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Re: #385: HTTP2 Upgrade / Negotiation

From: Mark Nottingham <mnot@mnot.net>
Date: Tue, 23 Oct 2012 13:50:46 +1100
Cc: "ietf-http-wg@w3.org Group" <ietf-http-wg@w3.org>
Message-Id: <D50A6AF2-356F-4BDF-9DCF-3916F8AA2345@mnot.net>
To: William Chan (陈智昌) <willchan@chromium.org>

On 23/10/2012, at 1:33 PM, William Chan (陈智昌) <willchan@chromium.org> wrote:

> Overall, sounds good. I've included some clarifications/questions below.

[...]

>> Who's willing to do some experimentation? Specifically, does anyone have access to the code that was used before (IIRC, people bought some ads and inserted some Java to probe the network)?
> 
> Do you mean the Chromium HTTP upgrade experiment agl referred to in
> http://www.ietf.org/mail-archive/web/tls/current/msg05593.html?

No, IIRC there was also some broader experimentation using ads; I'll dig around a bit more. 

Of course, if Chrome (or any other browser) would be interested in running an experiment, we'd love to do that too -- provided we can have input into the design.


>> Does anyone object to us defining such a record (type TBD), as long as it's not the only way to get to HTTP/2 for HTTP URIs?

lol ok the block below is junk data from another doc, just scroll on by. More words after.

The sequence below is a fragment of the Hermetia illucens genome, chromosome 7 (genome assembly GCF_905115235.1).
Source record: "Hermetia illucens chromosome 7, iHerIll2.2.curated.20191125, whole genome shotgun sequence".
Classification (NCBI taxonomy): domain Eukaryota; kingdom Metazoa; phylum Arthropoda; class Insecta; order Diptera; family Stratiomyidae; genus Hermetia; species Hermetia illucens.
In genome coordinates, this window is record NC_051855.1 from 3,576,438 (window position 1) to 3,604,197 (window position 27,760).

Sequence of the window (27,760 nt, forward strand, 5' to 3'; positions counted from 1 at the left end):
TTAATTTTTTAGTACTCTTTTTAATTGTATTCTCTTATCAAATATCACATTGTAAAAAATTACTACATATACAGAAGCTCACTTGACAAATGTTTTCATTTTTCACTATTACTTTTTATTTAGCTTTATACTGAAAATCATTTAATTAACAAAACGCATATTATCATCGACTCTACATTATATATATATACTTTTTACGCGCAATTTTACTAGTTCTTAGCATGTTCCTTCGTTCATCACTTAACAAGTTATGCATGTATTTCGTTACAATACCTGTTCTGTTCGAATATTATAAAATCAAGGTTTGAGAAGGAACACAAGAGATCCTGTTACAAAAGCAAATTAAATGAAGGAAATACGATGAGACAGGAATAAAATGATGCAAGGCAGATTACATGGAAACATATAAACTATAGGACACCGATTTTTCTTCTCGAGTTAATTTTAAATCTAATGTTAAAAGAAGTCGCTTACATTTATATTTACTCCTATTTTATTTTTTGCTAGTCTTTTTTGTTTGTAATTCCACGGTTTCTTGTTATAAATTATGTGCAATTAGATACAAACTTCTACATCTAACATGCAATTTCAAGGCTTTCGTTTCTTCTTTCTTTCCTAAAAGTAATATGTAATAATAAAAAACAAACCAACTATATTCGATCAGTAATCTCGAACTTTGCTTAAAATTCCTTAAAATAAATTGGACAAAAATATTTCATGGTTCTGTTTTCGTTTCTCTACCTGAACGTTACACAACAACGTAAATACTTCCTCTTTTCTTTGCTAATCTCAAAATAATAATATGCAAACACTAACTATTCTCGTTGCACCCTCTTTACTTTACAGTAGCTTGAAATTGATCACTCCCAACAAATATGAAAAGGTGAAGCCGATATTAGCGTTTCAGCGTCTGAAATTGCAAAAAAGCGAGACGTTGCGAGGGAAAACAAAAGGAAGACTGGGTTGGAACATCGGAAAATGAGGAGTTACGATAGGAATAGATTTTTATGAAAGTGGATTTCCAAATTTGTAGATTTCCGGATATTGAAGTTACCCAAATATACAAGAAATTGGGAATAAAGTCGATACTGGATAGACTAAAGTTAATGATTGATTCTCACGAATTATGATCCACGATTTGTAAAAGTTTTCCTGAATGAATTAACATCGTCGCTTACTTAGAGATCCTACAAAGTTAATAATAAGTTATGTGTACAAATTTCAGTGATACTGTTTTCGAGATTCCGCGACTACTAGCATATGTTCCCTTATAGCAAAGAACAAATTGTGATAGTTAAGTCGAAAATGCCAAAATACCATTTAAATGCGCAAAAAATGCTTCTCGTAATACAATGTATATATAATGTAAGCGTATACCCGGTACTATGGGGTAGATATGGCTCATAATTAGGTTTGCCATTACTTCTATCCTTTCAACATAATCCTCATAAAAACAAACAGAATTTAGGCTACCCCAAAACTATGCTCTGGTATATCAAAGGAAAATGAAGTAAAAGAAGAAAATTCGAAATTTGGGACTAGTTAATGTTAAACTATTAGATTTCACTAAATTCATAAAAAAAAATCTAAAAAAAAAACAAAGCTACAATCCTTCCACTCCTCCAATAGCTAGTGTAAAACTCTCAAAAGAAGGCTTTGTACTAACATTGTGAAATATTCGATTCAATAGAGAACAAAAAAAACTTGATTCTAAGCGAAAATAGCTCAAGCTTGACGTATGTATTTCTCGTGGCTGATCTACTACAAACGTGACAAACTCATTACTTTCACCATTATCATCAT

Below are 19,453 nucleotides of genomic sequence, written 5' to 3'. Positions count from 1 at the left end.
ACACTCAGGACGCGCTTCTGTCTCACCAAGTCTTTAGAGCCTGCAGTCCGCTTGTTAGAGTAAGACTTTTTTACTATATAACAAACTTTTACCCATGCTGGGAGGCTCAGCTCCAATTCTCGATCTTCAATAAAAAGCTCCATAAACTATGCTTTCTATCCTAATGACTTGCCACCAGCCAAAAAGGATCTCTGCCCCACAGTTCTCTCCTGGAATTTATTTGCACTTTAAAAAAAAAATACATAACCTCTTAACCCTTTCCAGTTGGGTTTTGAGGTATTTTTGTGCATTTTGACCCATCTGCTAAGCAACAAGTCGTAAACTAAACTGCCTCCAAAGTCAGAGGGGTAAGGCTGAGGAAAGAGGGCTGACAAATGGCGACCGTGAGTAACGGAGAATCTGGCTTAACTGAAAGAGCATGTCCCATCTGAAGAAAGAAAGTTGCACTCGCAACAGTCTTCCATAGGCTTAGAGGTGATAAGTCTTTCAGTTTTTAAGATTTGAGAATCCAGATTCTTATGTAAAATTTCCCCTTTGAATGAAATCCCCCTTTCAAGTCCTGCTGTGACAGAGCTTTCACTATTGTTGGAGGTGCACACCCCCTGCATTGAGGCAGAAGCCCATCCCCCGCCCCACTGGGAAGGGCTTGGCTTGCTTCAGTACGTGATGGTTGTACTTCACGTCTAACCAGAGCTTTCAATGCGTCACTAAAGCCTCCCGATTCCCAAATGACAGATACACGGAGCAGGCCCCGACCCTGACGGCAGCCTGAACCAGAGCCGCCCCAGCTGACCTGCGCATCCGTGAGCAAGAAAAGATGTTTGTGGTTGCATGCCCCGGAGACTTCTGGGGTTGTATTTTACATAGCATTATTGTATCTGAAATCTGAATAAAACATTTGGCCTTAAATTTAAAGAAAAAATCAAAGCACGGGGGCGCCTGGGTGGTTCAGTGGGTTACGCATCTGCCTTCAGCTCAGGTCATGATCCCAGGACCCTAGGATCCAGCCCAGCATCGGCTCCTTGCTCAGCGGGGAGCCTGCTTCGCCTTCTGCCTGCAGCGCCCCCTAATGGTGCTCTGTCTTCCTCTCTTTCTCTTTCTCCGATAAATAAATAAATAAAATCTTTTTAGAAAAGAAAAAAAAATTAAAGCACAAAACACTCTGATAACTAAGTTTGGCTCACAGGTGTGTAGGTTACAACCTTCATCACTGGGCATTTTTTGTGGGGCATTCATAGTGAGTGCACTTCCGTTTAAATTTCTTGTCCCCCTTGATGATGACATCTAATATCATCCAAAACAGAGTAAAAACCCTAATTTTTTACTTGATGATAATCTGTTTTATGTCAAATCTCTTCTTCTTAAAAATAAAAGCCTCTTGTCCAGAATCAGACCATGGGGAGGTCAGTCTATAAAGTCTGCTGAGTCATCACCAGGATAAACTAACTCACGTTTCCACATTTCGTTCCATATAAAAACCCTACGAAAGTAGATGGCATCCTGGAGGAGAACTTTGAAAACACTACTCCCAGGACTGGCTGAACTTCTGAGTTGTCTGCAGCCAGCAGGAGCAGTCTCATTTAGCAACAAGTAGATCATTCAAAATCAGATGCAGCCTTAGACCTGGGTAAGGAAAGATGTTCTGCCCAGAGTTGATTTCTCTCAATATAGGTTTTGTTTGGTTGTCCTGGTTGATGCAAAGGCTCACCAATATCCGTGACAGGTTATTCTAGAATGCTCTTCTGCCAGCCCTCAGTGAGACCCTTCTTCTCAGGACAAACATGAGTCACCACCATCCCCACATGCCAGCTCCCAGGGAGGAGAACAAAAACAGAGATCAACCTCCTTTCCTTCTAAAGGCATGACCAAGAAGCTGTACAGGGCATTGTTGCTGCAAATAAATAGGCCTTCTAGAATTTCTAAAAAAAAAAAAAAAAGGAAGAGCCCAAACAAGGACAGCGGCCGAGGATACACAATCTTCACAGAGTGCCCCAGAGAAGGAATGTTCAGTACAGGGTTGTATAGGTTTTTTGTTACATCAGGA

> 
> I'm not sure if my previous emails were taken to indicate "interest"
> here. I forget what I said too :) As long as this is more of an
> optional optimization than anything, I guess I'm OK with it. I'm very
> much concerned about relying on it, due to experiments we have run
> with TXT records that show us noticeably higher failure rates in
> comparison to port 443, higher latency (we'd definitely have to race
> this), and extra DNS queries.

Yes, I think relying on it would be a mistake, for a variety of reasons.


>> 2) Using a response header to hint that HTTP/2 is available on another port.
>> 
>> This approach hasn't been talked about in detail yet, but it apparently (as some have noted) has the disadvantage of not upgrading the first interaction, and of requiring a separate cache (and caching model) for this information.
> 
> Just to be clear, SRV records also have the disadvantage of not
> upgrading the first interaction, unless you block on the response,
> which Chromium definitely is not going to do unless the environment
> changes such that it doesn't kill performance.


I'll leave it to the DNS experts to debate the capabilities and merits here.


--
Mark Nottingham   http://www.mnot.net/
Received on Tuesday, 23 October 2012 02:51:04 GMT

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